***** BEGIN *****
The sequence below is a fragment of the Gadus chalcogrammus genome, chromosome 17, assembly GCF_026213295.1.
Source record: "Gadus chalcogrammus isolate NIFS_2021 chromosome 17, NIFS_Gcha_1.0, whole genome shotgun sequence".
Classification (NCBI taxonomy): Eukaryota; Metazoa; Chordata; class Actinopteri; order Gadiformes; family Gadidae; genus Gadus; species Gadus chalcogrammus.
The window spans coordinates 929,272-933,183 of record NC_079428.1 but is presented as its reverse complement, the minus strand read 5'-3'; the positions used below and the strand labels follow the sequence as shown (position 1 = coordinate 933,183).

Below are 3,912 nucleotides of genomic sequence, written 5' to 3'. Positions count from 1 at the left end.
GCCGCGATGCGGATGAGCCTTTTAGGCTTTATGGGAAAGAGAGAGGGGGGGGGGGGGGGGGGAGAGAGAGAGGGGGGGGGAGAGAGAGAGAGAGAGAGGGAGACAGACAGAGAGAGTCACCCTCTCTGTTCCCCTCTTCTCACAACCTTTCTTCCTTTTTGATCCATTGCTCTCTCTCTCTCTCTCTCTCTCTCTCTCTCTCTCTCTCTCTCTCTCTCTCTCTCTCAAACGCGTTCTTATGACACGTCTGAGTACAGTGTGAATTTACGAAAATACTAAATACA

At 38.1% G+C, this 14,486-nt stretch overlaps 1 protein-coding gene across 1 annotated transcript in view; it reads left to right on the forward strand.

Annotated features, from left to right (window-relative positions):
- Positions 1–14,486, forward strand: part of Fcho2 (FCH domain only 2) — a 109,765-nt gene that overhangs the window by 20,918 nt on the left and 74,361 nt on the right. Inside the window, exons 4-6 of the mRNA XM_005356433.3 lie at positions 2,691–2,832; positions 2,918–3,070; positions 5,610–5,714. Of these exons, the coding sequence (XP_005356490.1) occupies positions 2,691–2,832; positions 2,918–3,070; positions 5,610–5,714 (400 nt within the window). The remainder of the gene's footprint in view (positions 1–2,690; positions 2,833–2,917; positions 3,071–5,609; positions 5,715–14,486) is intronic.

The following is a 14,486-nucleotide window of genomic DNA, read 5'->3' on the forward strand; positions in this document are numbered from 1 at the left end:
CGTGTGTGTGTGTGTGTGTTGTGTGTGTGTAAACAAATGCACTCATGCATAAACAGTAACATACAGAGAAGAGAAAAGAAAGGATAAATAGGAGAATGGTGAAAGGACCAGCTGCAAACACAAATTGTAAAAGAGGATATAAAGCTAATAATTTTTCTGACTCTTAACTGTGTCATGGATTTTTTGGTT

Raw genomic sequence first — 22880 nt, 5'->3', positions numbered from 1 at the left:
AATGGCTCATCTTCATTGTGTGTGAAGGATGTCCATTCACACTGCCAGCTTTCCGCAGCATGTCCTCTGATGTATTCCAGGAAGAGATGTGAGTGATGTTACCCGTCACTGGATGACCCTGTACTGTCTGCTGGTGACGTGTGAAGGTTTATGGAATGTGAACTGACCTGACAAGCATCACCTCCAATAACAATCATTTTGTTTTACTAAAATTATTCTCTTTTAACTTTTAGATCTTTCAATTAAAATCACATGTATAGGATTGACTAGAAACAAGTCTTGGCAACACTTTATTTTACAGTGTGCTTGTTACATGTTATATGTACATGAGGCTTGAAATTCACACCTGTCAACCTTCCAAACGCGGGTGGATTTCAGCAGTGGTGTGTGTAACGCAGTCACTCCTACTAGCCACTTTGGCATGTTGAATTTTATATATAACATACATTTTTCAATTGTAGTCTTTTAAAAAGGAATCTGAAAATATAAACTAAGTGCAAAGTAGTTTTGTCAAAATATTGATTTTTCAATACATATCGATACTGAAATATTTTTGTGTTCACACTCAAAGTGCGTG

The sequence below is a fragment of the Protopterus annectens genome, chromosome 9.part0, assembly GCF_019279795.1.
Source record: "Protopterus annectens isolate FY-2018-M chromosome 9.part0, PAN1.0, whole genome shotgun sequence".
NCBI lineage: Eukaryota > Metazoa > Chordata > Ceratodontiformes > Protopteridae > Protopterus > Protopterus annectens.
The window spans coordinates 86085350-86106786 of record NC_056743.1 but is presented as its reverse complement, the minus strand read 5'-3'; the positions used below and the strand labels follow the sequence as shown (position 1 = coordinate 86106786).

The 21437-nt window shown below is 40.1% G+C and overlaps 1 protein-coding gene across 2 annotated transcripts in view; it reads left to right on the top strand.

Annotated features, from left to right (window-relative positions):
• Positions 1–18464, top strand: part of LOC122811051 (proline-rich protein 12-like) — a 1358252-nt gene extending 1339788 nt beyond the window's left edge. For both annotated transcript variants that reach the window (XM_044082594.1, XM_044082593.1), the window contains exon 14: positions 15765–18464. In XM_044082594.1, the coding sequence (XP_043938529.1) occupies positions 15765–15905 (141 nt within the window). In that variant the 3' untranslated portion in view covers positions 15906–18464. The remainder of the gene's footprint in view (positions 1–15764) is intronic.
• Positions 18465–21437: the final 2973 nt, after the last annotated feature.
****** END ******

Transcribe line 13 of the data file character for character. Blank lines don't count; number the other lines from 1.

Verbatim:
AATGGCTCATCTTCATTGTGTGTGAAGGATGTCCATTCACACTGCCAGCTTTCCGCAGCATGTCCTCTGATGTATTCCAGGAAGAGATGTGAGTGATGTTACCCGTCACTGGATGACCCTGTACTGTCTGCTGGTGACGTGTGAAGGTTTATGGAATGTGAACTGACCTGACAAGCATCACCTCCAATAACAATCATTTTGTTTTACTAAAATTATTCTCTTTTAACTTTTAGATCTTTCAATTAAAATCACATGTATAGGATTGACTAGAAACAAGTCTTGGCAACACTTTATTTTACAGTGTGCTTGTTACATGTTATATGTACATGAGGCTTGAAATTCACACCTGTCAACCTTCCAAACGCGGGTGGATTTCAGCAGTGGTGTGTGTAACGCAGTCACTCCTACTAGCCACTTTGGCATGTTGAATTTTATATATAACATACATTTTTCAATTGTAGTCTTTTAAAAAGGAATCTGAAAATATAAACTAAGTGCAAAGTAGTTTTGTCAAAATATTGATTTTTCAATACATATCGATACTGAAATATTTTTGTGTTCACACTCAAAGTGCGTG